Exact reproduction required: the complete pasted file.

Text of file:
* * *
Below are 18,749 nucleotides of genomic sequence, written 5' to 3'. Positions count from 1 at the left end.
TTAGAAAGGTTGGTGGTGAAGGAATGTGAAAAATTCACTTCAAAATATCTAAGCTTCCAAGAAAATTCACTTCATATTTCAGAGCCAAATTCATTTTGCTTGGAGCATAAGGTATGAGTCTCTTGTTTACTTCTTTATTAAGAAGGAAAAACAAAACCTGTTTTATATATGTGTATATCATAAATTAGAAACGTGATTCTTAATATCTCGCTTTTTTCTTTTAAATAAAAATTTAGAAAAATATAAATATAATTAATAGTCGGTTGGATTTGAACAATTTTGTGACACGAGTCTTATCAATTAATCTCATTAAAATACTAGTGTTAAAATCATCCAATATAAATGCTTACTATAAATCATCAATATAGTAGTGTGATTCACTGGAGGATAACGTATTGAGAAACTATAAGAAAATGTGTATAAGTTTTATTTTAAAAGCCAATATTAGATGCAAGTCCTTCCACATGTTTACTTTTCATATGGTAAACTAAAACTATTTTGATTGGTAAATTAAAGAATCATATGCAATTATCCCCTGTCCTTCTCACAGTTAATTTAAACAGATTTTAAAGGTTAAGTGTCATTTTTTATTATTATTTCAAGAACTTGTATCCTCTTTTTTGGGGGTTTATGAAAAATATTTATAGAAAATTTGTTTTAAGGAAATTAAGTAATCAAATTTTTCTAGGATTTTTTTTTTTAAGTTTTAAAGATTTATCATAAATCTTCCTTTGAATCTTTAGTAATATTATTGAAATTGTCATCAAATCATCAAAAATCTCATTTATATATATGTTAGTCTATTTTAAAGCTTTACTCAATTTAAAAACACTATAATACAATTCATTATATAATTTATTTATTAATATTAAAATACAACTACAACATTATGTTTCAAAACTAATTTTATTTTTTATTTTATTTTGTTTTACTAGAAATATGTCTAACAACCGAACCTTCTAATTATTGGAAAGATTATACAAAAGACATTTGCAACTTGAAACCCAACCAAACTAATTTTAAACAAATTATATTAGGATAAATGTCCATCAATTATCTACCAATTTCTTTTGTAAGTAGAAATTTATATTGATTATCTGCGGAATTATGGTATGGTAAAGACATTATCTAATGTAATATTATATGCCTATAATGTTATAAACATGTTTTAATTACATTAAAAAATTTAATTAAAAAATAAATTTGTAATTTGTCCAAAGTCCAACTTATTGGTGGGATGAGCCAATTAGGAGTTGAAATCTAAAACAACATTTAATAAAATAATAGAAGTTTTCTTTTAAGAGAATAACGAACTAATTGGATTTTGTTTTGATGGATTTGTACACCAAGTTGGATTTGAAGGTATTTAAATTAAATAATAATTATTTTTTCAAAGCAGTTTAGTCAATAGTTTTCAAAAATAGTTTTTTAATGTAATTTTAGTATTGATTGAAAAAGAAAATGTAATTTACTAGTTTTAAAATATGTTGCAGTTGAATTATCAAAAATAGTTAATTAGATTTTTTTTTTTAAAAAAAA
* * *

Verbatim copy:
Below are 18,749 nucleotides of genomic sequence, written 5' to 3'. Positions count from 1 at the left end.
TTAGAAAGGTTGGTGGTGAAGGAATGTGAAAAATTCACTTCAAAATATCTAAGCTTCCAAGAAAATTCACTTCATATTTCAGAGCCAAATTCATTTTGCTTGGAGCATAAGGTATGAGTCTCTTGTTTACTTCTTTATTAAGAAGGAAAAACAAAACCTGTTTTATATATGTGTATATCATAAATTAGAAACGTGATTCTTAATATCTCGCTTTTTTCTTTTAAATAAAAATTTAGAAAAATATAAATATAATTAATAGTCGGTTGGATTTGAACAATTTTGTGACACGAGTCTTATCAATTAATCTCATTAAAATACTAGTGTTAAAATCATCCAATATAAATGCTTACTATAAATCATCAATATAGTAGTGTGATTCACTGGAGGATAACGTATTGAGAAACTATAAGAAAATGTGTATAAGTTTTATTTTAAAAGCCAATATTAGATGCAAGTCCTTCCACATGTTTACTTTTCATATGGTAAACTAAAACTATTTTGATTGGTAAATTAAAGAATCATATGCAATTATCCCCTGTCCTTCTCACAGTTAATTTAAACAGATTTTAAAGGTTAAGTGTCATTTTTTATTATTATTTCAAGAACTTGTATCCTCTTTTTTGGGGGTTTATGAAAAATATTTATAGAAAATTTGTTTTAAGGAAATTAAGTAATCAAATTTTTCTAGGATTTTTTTTTTTAAGTTTTAAAGATTTATCATAAATCTTCCTTTGAATCTTTAGTAATATTATTGAAATTGTCATCAAATCATCAAAAATCTCATTTATATATATGTTAGTCTATTTTAAAGCTTTACTCAATTTAAAAACACTATAATACAATTCATTATATAATTTATTTATTAATATTAAAATACAACTACAACATTATGTTTCAAAACTAATTTTATTTTTTATTTTATTTTGTTTTACTAGAAATATGTCTAACAACCGAACCTTCTAATTATTGGAAAGATTATACAAAAGACATTTGCAACTTGAAACCCAACCAAACTAATTTTAAACAAATTATATTAGGATAAATGTCCATCAATTATCTACCAATTTCTTTTGTAAGTAGAAATTTATATTGATTATCTGCGGAATTATGGTATGGTAAAGACATTATCTAATGTAATATTATATGCCTATAATGTTATAAACATGTTTTAATTACATTAAAAAATTTAATTAAAAAATAAATTTGTAATTTGTCCAAAGTCCAACTTATTGGTGGGATGAGCCAATTAGGAGTTGAAATCTAAAACAACATTTAATAAAATAATAGAAGTTTTCTTTTAAGAGAATAACGAACTAATTGGATTTTGTTTTGATGGATTTGTACACCAAGTTGGATTTGAAGGTATTTAAATTAAATAATAATTATTTTTTCAAAGCAGTTTAGTCAATAGTTTTCAAAAATAGTTTTTTAATGTAATTTTAGTATTGATTGAAAAAGAAAATGTAATTTACTAGTTTTAAAATATGTTGCAGTTGAATTATCAAAAATAGTTAATTAGATTTTTTTTTTTAAAAAAAA